mitigations for AMD processors for CVE-2017-5715, and to provide
    further information about these mitigations. 3. Added FAQ #16 to
    announce that AMD has started to release microcode updates around
    Spectre variant 2 (CVE 2017-5715 Branch Target Injection) for
    newer CPU platforms.

    - Originally posted: January 3, 2018
    - Updated: April 10, 2018
    - Version: 16.0
    Source: MS e-mail


    Cheers,
      My ComputersSystem Spec

  6.    2 Weeks Ago #595

    fdegrove said: View Post

    No, both are correct and act in a similar way as MS does when no bios/uefi MCU is available.

    It seems to me that both articles are saying that regardless if the BIOS/UEFI or the operating system updates the microcode, the microcode is updated every time the computer reboots because the update is being written to volatile memory.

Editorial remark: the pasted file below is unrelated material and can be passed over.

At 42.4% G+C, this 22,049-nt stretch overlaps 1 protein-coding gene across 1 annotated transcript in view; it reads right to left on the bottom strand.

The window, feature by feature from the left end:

Last edited by Ground Sloth; 2 Weeks Ago at 10:09.
      My ComputerSystem Spec

  7.    2 Weeks Ago #596

    Hi,

    Microcode updates do not persist across reboot, so in the case of a dual-boot system, if the microcode update isn't delivered via BIOS, both operating systems have to provide the update.
    Cheers,
      My ComputersSystem Spec

  8.    2 Weeks Ago #597

    I have to respectfully disagree with your interpretation of that sentence.

    In any case, the Debian wiki article is more clear about the BIOS/UEFI needing to update the microcode every time the computer is rebooted.

    I also found the following comment from a moderator on SuperUser.com: